When it comes to JRPGs, fans in the west sometimes get left out. A lot of JRPGs release exclusively in Japan, and hopefully make their way to us in the future. If we do, in fact, get a hold of them, they can still fly under the radar because of the more popular choices like the Persona or Final Fantasy series. However, in this list, these JRPGs are all available to us, whether through a remaster release or delayed one.
The .hack franchise is a relatively large one spanning across anime, video games, manga and novels. Developed by CyberConnect2 and published by Bandai Namco, these three games in the G.U. Series were originally released on the PlayStation 2 starting in 2006. A common complaint about the original release for these games was that they felt like one game split into three full-priced games.
Luckily, Bandai Namco released an HD remaster of the trilogy on November 7, 2017 for the PlayStation 4 and PC. The collection included all three games and even a new 4th volume called Vol. 4 Reconnection. This remaster was the first time the game made it to European market, so there were still some people who couldn’t get a hold of it until then.
All three JRPGs are action-RPGs much like Star Ocean, and allow you to switch out weapons on the fly while battling. The story follows Haseo, a rogue called The Terror of Death, who is on a mission to avenge his friend Shino’s death. The storyline for these games was turned into a manga series, CGI movie and a novel series.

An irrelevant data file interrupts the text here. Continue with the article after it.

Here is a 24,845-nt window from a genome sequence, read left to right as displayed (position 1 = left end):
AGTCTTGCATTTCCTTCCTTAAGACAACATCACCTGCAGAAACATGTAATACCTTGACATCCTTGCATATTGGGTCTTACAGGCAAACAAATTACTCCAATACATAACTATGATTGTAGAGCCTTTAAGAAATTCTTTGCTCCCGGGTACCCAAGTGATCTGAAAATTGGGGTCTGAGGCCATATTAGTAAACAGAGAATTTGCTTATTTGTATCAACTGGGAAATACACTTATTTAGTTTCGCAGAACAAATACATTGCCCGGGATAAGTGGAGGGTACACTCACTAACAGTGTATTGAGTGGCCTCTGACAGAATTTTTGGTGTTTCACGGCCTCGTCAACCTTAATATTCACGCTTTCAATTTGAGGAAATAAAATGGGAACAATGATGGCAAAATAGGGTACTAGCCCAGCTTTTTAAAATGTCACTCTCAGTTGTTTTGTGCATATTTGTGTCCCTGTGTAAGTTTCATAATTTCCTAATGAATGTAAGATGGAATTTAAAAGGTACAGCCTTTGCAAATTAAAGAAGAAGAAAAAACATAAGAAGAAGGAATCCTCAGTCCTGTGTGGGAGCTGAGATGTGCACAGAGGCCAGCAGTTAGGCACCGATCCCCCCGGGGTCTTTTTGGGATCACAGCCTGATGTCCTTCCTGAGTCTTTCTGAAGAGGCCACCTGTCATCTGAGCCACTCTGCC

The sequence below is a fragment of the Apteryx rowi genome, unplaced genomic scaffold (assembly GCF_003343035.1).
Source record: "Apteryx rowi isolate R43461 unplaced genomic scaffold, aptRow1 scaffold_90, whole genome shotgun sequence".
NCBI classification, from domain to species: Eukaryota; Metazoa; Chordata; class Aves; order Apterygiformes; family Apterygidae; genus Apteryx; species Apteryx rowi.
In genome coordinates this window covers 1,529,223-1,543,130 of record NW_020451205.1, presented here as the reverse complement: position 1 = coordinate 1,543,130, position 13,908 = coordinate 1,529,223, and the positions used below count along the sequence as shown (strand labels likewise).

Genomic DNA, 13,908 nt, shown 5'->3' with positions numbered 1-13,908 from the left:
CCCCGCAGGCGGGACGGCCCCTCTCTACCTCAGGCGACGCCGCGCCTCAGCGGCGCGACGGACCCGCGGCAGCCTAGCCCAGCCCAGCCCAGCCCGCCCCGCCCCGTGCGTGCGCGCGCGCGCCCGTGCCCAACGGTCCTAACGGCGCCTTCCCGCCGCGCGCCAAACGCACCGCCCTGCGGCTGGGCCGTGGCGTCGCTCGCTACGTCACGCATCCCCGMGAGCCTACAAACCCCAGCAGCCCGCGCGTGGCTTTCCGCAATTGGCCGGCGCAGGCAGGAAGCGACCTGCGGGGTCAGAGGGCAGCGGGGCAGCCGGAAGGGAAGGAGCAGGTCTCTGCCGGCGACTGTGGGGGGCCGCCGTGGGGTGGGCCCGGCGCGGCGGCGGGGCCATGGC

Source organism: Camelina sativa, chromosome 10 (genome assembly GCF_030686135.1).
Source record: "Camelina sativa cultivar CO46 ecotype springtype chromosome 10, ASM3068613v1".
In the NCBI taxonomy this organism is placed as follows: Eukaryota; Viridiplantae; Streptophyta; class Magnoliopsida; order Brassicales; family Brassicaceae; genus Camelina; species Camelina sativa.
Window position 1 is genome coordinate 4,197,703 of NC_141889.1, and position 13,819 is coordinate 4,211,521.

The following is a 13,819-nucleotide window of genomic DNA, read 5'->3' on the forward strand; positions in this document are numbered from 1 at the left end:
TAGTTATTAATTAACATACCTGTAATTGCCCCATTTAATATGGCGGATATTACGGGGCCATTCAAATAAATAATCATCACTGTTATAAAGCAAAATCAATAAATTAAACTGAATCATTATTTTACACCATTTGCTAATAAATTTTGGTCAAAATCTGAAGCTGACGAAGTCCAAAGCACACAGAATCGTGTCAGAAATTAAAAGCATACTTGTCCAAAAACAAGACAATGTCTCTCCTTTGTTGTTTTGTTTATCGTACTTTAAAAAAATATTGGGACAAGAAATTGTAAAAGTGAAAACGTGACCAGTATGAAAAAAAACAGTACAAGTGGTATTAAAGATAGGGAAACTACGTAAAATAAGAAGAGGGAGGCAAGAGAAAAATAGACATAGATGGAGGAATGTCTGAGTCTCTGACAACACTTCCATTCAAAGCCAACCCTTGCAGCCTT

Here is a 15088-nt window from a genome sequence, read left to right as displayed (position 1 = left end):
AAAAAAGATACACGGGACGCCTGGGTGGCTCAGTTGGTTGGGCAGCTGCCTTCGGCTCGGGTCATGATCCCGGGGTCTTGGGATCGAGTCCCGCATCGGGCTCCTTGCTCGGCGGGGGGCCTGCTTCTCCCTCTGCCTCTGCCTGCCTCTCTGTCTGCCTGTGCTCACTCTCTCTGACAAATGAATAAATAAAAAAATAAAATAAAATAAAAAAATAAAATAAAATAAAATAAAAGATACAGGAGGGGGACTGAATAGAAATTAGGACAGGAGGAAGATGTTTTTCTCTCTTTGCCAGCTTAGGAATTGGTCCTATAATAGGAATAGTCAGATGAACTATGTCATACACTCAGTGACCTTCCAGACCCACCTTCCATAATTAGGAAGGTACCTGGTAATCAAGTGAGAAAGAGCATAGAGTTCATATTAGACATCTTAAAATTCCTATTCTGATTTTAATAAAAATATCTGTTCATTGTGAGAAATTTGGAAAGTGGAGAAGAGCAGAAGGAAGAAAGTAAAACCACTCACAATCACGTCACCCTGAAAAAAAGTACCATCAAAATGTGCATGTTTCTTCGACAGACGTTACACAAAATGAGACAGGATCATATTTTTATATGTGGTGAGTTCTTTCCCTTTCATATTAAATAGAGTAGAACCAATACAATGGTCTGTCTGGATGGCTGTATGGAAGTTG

Despite being a good series, many overlooked the series because of the way the originals were released. The remaster allows you to purchase the whole experience in one go, and it’s one you should definitely check out.
Tokyo Xanadu was released on the PlayStation Vita back in 2015. It was developed by Nihon Falcom, the same developers behind the Ys series. It is a spin-off of the game Dragon Slayer II: Xanadu. When deciding to make Tokyo Xanadu, the company wanted it to feel different from their other games.
The story follows a few high school kids who get wrapped up in a group called Nemesis. The game is set in an alternate reality Tokyo, which was hit by a massive earthquake in 2005. Now in 2015, the group of kids are made aware of an alternate universe and work to mend what’s broken.
It’s original release on the Vita certainly limited its audience quite a bit. Luckily it was released as Tokyo Xanadu eX Plus, on the PlayStation 4 in 2016. I think one of the biggest reasons this title gets forgotten is that it was exclusive to the Vita in its beginning year. The Vita was not as popular as Nintendo’s handhelds and I think a lot of its library gets left behind.
This JRPG is often compared to the Persona games because of the alternate universe concept, and even the high school kids. While this title may not be as strong as the Persona games, it is still a game worth experiencing.
Odin Sphere was developed by Vanillaware for the PlayStation 2 back in 2007. A few different companies handled its publishing, depending on the country. The remake, Odin Sphere Leifthrasir was released for the PlayStation 3, PlayStation for and Vita in 2016.
Odin Sphere is a 2D side-scroller with beat-em-up battle mechanics and RPG elements. The story and environment mix a lot of things together like Norse mythology, works of Shakespeare, fairy tales, and even other video games.